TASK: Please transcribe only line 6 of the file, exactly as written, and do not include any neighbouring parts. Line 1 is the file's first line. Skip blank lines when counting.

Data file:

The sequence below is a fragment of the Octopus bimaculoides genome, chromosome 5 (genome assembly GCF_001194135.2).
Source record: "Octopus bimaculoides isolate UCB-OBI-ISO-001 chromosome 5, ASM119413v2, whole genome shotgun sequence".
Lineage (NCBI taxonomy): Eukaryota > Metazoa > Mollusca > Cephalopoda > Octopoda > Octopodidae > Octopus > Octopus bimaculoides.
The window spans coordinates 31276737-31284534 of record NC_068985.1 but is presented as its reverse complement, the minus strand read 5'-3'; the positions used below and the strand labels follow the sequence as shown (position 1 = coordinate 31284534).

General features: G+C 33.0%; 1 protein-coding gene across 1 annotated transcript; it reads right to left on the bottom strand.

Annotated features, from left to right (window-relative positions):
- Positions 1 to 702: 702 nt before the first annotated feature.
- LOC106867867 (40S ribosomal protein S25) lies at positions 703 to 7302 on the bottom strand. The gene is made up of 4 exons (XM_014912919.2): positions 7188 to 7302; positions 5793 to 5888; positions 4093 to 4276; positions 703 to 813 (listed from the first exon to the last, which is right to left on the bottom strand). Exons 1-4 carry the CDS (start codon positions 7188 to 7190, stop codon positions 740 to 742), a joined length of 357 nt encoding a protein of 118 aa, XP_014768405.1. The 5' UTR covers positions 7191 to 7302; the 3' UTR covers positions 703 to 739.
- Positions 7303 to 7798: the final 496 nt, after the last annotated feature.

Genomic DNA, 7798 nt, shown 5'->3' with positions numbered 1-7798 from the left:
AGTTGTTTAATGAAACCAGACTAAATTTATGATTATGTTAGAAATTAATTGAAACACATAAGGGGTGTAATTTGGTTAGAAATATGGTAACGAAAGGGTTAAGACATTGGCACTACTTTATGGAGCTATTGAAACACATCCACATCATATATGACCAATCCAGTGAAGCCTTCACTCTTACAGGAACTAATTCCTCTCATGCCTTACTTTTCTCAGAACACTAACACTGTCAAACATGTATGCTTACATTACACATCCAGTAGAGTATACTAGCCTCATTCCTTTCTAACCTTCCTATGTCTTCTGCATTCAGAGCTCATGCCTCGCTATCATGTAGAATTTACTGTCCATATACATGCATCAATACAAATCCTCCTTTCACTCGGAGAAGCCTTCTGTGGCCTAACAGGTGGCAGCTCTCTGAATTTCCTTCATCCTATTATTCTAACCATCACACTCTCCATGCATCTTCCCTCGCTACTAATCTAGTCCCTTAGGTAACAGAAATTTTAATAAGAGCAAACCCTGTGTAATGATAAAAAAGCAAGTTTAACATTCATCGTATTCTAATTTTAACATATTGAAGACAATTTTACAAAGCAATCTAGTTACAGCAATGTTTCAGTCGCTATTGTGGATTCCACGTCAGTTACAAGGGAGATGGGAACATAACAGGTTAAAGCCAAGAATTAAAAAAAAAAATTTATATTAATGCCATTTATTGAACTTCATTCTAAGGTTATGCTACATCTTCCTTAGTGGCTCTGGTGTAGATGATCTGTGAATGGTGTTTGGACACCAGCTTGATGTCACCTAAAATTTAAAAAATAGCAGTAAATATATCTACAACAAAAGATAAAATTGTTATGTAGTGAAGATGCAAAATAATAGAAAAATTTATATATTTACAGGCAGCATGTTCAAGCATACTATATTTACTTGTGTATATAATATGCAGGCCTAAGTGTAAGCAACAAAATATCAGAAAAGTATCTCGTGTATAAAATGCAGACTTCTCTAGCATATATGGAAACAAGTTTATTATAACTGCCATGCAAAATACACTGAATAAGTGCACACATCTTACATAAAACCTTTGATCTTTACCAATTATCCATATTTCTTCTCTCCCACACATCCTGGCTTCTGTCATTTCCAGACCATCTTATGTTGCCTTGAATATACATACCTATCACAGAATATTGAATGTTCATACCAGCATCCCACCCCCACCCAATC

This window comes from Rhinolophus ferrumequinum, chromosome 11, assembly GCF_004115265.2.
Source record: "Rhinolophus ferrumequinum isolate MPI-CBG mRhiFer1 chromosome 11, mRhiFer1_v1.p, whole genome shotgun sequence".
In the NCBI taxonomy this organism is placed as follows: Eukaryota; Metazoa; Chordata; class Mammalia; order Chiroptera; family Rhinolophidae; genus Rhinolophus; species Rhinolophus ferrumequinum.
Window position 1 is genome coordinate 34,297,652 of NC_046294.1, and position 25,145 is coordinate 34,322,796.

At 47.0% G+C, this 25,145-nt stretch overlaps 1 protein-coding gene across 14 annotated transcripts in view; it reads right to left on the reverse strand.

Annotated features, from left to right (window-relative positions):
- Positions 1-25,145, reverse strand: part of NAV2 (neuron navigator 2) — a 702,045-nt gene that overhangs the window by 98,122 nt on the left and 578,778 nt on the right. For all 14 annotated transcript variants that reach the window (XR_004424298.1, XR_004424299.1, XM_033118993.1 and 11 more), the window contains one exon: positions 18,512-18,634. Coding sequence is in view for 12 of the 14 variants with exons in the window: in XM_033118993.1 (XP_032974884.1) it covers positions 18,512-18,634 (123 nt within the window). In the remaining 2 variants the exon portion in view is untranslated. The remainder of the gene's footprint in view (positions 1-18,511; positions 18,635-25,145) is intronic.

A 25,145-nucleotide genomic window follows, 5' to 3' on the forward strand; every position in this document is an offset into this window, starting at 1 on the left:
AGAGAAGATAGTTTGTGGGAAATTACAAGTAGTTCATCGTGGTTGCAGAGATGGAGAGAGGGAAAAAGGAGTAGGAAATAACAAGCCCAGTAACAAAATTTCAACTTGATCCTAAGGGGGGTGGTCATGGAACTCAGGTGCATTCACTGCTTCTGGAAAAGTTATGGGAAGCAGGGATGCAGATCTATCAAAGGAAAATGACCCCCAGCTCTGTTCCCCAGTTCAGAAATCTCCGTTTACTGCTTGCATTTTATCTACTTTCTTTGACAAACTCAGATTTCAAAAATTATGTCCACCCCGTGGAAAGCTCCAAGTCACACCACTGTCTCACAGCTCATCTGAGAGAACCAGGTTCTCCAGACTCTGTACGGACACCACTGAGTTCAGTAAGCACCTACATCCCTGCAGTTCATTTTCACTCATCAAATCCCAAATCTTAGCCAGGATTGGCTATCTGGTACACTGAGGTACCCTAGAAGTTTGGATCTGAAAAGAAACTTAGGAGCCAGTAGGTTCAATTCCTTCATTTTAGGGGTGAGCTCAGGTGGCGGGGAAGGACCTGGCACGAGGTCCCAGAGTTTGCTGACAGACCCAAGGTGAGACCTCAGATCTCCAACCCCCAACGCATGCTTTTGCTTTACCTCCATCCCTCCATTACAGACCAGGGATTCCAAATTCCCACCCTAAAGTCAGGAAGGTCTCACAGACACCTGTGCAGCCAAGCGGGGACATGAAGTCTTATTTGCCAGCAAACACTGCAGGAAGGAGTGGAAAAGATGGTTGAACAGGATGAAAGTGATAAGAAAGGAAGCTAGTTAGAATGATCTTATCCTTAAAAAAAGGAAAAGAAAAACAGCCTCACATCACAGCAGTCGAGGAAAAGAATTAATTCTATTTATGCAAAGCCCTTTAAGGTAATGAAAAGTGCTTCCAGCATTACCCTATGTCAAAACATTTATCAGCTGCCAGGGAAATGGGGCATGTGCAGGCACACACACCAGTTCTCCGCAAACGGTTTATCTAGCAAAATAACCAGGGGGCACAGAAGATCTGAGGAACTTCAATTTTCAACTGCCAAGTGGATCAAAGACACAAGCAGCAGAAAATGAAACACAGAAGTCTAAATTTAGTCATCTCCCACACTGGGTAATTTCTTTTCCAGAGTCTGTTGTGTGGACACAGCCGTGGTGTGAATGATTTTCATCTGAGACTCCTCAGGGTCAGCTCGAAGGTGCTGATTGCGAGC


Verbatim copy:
Annotated features, from left to right (window-relative positions):